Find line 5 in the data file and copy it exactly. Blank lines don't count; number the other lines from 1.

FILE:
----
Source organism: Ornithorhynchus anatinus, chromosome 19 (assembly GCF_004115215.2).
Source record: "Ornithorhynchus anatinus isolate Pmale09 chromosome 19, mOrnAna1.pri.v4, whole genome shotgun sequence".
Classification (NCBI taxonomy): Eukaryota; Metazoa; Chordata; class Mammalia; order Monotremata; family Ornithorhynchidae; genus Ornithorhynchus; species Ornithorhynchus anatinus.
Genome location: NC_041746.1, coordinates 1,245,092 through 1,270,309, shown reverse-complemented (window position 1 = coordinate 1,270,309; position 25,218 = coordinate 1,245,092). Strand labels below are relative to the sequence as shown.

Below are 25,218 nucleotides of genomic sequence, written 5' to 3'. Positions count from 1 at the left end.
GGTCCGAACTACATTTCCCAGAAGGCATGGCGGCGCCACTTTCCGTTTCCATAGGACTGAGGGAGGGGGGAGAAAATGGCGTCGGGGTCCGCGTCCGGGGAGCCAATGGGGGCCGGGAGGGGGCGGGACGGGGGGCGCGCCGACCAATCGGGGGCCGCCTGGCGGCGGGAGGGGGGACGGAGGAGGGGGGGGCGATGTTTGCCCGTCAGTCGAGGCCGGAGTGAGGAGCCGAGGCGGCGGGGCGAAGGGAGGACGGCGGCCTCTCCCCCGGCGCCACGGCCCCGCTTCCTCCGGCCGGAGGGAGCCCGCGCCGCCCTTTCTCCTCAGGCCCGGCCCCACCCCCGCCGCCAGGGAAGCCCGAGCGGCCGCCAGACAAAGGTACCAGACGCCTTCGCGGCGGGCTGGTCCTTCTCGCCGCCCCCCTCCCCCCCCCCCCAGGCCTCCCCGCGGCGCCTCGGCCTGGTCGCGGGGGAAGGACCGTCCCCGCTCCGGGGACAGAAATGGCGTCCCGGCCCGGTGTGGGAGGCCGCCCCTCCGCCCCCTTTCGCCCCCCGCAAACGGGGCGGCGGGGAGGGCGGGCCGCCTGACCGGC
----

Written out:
Below are 25,218 nucleotides of genomic sequence, written 5' to 3'. Positions count from 1 at the left end.